25 years ago, the Exxon Valdez hit a reef and leaked oil that covered an area 25 times the size of San Juan County waters, devastating the Alaskan ecology and economy. To this day, the spilled oil still remains in Alaskan soil. Many species and commercial fishing in Prince William Sound have yet to recover fully.
Can such a nightmare happen to us here in the Salish Sea?
Potentially, and the risk is increasing.
Each year 10,000 large ships and tankers traverse the tricky waters surrounding the San Juan islands. As the dirty energy industry races to push our climate to the brink and extract coal out of Montana and Wyoming, Bakken shale oil out of North Dakota and tar sands oil out of Alberta, these fossil fuels destined for export to Asia are unfortunately converging around the Salish Sea. The proposed coal terminal at Cherry Point is just one example; there are many more. The expansion of Trans Mountain pipelines in B.C. alone will add 400 tankers per year.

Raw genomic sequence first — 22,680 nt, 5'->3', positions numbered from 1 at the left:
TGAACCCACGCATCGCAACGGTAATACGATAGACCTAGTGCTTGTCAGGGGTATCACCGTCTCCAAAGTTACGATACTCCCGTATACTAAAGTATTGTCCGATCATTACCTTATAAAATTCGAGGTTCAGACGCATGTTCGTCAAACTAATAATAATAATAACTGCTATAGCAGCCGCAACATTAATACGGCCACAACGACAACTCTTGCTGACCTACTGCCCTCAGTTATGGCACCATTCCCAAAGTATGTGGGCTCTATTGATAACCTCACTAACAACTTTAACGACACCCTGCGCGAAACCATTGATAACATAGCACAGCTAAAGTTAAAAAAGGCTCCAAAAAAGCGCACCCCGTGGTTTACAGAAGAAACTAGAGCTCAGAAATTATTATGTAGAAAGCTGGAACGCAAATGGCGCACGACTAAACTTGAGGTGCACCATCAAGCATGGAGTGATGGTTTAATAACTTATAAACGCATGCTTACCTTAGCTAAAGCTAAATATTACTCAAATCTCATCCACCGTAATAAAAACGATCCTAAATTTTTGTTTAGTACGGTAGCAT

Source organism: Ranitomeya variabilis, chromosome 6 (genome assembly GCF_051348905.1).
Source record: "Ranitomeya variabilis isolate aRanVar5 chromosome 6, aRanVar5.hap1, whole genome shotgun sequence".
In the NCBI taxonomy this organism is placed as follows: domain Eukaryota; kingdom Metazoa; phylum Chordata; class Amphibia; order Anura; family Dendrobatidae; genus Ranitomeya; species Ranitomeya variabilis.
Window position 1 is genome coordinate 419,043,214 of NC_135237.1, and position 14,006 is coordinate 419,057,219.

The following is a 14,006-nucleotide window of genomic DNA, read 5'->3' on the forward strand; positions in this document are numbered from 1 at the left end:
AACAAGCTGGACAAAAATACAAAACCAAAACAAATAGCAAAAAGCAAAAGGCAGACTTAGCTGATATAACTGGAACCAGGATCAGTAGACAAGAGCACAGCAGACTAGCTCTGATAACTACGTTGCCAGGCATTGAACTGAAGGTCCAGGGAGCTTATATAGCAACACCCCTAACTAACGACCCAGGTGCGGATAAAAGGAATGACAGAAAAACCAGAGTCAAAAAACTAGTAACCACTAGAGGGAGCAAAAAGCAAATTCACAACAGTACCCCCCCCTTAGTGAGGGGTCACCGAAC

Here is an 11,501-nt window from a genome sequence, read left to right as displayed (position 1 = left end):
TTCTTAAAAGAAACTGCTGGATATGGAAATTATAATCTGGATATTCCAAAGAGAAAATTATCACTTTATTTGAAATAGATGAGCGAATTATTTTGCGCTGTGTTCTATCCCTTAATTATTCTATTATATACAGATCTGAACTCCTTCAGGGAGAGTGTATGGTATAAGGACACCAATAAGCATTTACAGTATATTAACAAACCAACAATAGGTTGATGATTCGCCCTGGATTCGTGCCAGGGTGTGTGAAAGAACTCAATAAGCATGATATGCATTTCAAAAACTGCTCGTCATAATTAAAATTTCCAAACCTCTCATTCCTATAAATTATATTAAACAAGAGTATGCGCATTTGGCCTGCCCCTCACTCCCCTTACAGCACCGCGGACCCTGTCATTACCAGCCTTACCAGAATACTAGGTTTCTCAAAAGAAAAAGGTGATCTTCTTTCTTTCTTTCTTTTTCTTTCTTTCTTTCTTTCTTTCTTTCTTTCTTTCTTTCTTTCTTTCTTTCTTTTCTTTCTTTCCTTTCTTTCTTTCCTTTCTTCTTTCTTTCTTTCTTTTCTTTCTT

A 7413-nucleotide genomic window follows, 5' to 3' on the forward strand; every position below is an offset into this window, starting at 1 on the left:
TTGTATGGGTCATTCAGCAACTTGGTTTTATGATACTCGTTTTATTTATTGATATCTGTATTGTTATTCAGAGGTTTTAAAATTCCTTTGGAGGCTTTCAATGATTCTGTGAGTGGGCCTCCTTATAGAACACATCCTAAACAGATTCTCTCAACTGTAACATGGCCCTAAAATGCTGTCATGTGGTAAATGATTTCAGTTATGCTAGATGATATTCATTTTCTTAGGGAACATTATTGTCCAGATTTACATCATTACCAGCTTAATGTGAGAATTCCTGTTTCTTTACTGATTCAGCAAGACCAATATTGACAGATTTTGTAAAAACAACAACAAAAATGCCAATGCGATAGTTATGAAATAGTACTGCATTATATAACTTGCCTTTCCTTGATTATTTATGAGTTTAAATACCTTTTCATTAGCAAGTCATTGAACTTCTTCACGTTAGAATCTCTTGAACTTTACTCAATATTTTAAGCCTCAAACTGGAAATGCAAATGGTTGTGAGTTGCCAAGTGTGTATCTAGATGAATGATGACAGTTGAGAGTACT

Whether one believes in statistics or luck, when many massive ships loaded with dangerous fossil fuel cargo try to criss-cross around each other and the 450 islands and rocks that are the San Juan Island archipelago, the situation is like a potential ticking time bomb of Exxon Valdez proportion or possibly worse.
So how prepared are we to handle a major oil spill? Can heavy tar sands oil be contained if it sinks? Who would we call to seek help if spilled oil reaches our favorite beaches or property? Who pays for resulting damages and economic losses?
To help answer these questions, I encourage all to attend a lecture by leading experts on Friday March 14, 7 p.m. at the Lopez Center, and watch the award-winning film “Black Wave: the legacy of the Exxon Valdez” at the Lopez Library on Monday March 24, 7 p.m. Also watch for drift cards simulating oil spills that may drift to you after March 24.
Remember the Exxon Valdez; lest it be repeated.